"An episode I did about the sandbox vs. the railroad ... it implied that sandboxing is better than railroading and that's not true ... as someone else said, I think in one of the comments, 'You know, rollercoasters are on rails and people seem to like those.'
"Railroading - we can talk about railroading in a pejorative sense, meaning the players' choices didn't matter. And that is the thing that frustrates players, when they feel like they weren't the stars of the show, it wasn't their actions that mattered. I think this gets back to the 'your story vs. their story' video I did. Obviously, I'm behind the idea of using adventures because I'm a huge proponent of them, I always have been. I think that going and spending ten bucks to get a great adventure that someone has already done all the work for, done all the maps and all the NPCs are all spelled out, all you have to do is change names, maybe, and where it's set so it's appropriate to your world ~ so obviously I don't think having an adventure ready is bad.
"But having it, having a plot, knowing what's going to happen, having set-piece encounters laid out, is not railroading. It's just being ready. Railroading is a result of not listening to your players, I think mostly; saying no too often; and leaving them with the feeling that the NPC's in the world are more important than they are and that they didn't really matter to what happened, or their choices didn't matter, or they didn't have choices."
Now, let me be forthcoming. There is another thread in this video, in which Colville talks about saying "yes" to the way in which players solve problems, which Colville argues fits logically into the above statement. Paraphrased, that argument goes, so long as the players are free to decide for themselves how to overcome obstacles, putting the obstacles in their way is not railroading.
Why This Sounds Right
Role-playing as an activity is understood to be an adventure-oriented framework, one in which fictional characters pursue some sort of goal. Our thoughts turn at once to a series of dangerous obstacles which must be surpassed, in order to get the McGuffin, or some piece of information, which will reveal the location or nature of some other person, place or thing, which logically waits behind another series of dangerous obstacles.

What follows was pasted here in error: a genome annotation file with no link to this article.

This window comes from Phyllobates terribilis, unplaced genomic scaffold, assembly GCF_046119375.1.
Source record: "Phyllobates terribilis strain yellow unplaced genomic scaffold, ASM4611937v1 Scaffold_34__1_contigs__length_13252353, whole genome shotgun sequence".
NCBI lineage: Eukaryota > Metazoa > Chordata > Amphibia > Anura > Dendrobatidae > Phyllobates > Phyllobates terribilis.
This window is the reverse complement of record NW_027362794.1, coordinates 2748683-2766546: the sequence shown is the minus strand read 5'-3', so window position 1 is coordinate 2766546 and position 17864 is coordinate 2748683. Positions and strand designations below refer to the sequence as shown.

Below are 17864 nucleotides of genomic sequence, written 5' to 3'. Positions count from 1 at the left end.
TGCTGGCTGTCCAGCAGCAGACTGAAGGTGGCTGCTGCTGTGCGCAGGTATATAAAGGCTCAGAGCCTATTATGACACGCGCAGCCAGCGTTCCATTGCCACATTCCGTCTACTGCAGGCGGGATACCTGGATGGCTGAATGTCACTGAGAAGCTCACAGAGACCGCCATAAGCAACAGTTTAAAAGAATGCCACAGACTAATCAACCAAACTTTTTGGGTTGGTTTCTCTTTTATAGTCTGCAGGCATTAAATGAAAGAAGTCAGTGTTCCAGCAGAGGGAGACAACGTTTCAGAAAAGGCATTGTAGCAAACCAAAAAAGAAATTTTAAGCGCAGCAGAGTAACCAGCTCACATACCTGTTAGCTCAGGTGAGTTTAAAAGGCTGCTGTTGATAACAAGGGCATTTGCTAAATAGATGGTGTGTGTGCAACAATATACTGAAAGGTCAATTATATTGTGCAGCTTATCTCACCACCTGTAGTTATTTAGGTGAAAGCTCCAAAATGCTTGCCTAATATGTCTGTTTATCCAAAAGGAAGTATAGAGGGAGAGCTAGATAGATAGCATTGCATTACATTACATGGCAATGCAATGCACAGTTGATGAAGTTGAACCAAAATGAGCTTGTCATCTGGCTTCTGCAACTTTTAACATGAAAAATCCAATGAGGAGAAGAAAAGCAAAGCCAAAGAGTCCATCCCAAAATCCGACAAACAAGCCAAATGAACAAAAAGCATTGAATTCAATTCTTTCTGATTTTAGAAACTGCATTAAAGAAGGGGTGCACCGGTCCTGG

As such, the "adventure" structure is primarily linear. This is neither good nor bad, it simply is. We understand from our experience with films and novels that the characters must seek A to get B, to use against C, before D can be obtained which will bring about the end of E and save F. The multiplicity of combinations belies any argument than a linear narrative structure must be either boring or predictable.
Given this, Colville is not wrong where he describes the DM's solution. To manufacture the adventure, we must create obstacles. Overcoming the obstacles is interesting and a large part of the dopamine rabbit press-button-receive-pellet process that encourages play and enjoyment. Letting the players determine how to overcome the obstacle is important to a sense of self-actualization, so taking that feature out of the adventure does create the feeling that the players are puppets. Giving them a set of problems, then asking that the problems be solved, is a perfectly reasonable expectation on the part of the DM.
As alluded, rollercoasters are fun. As are crossword puzzles, where there is only one answer that can solve the dilemma. Very often, RPG players will gripe about DMs who refuse to permit multiple solutions to problems, yet many popular and enduring games and activities are made this way. There is only one way to put together a jigsaw puzzle. There's only one way to win at golf. No one can say they have climbed a mountain without having stood on the top of it.
So again, Colville is right to argue that the "game" for players is to figure out how to put the ball in the hole or how to get to the top, or how to sort the pieces and look at them as to figure out how they go together.
What This Has to Do with Railroads and Sandboxes